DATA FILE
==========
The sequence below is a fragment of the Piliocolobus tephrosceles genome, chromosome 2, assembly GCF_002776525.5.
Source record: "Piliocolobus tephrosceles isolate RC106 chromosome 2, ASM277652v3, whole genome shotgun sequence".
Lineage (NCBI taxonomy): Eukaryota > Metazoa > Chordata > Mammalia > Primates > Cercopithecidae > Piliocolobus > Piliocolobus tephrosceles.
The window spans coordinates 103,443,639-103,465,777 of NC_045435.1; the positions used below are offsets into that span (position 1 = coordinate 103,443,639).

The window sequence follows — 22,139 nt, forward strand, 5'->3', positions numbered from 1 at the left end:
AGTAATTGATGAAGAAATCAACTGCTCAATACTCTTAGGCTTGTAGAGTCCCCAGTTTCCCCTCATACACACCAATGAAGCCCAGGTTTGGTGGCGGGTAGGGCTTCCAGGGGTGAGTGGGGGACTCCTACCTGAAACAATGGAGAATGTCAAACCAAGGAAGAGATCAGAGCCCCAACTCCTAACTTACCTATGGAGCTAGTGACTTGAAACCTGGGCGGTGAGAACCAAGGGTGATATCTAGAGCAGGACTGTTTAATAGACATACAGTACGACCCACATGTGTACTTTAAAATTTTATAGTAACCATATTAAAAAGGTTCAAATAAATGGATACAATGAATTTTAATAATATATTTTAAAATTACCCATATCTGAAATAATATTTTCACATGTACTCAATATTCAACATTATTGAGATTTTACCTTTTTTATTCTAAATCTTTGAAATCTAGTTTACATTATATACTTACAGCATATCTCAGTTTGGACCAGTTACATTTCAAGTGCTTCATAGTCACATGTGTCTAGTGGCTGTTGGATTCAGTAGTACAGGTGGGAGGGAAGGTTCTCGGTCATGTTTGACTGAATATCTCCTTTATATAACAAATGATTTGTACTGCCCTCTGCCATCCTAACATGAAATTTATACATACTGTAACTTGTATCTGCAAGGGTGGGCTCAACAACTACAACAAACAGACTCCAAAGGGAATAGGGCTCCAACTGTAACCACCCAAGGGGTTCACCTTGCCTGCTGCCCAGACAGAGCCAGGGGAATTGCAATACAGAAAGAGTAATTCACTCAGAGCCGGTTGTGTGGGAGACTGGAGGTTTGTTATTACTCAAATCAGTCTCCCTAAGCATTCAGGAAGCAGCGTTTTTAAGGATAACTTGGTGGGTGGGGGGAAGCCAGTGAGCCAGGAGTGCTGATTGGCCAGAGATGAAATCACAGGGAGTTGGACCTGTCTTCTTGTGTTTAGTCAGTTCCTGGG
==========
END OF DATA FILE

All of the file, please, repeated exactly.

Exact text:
The sequence below is a fragment of the Piliocolobus tephrosceles genome, chromosome 2, assembly GCF_002776525.5.
Source record: "Piliocolobus tephrosceles isolate RC106 chromosome 2, ASM277652v3, whole genome shotgun sequence".
Lineage (NCBI taxonomy): Eukaryota > Metazoa > Chordata > Mammalia > Primates > Cercopithecidae > Piliocolobus > Piliocolobus tephrosceles.
The window spans coordinates 103,443,639-103,465,777 of NC_045435.1; the positions used below are offsets into that span (position 1 = coordinate 103,443,639).

The window sequence follows — 22,139 nt, forward strand, 5'->3', positions numbered from 1 at the left end:
AGTAATTGATGAAGAAATCAACTGCTCAATACTCTTAGGCTTGTAGAGTCCCCAGTTTCCCCTCATACACACCAATGAAGCCCAGGTTTGGTGGCGGGTAGGGCTTCCAGGGGTGAGTGGGGGACTCCTACCTGAAACAATGGAGAATGTCAAACCAAGGAAGAGATCAGAGCCCCAACTCCTAACTTACCTATGGAGCTAGTGACTTGAAACCTGGGCGGTGAGAACCAAGGGTGATATCTAGAGCAGGACTGTTTAATAGACATACAGTACGACCCACATGTGTACTTTAAAATTTTATAGTAACCATATTAAAAAGGTTCAAATAAATGGATACAATGAATTTTAATAATATATTTTAAAATTACCCATATCTGAAATAATATTTTCACATGTACTCAATATTCAACATTATTGAGATTTTACCTTTTTTATTCTAAATCTTTGAAATCTAGTTTACATTATATACTTACAGCATATCTCAGTTTGGACCAGTTACATTTCAAGTGCTTCATAGTCACATGTGTCTAGTGGCTGTTGGATTCAGTAGTACAGGTGGGAGGGAAGGTTCTCGGTCATGTTTGACTGAATATCTCCTTTATATAACAAATGATTTGTACTGCCCTCTGCCATCCTAACATGAAATTTATACATACTGTAACTTGTATCTGCAAGGGTGGGCTCAACAACTACAACAAACAGACTCCAAAGGGAATAGGGCTCCAACTGTAACCACCCAAGGGGTTCACCTTGCCTGCTGCCCAGACAGAGCCAGGGGAATTGCAATACAGAAAGAGTAATTCACTCAGAGCCGGTTGTGTGGGAGACTGGAGGTTTGTTATTACTCAAATCAGTCTCCCTAAGCATTCAGGAAGCAGCGTTTTTAAGGATAACTTGGTGGGTGGGGGGAAGCCAGTGAGCCAGGAGTGCTGATTGGCCAGAGATGAAATCACAGGGAGTTGGACCTGTCTTCTTGTGTTTAGTCAGTTCCTGGG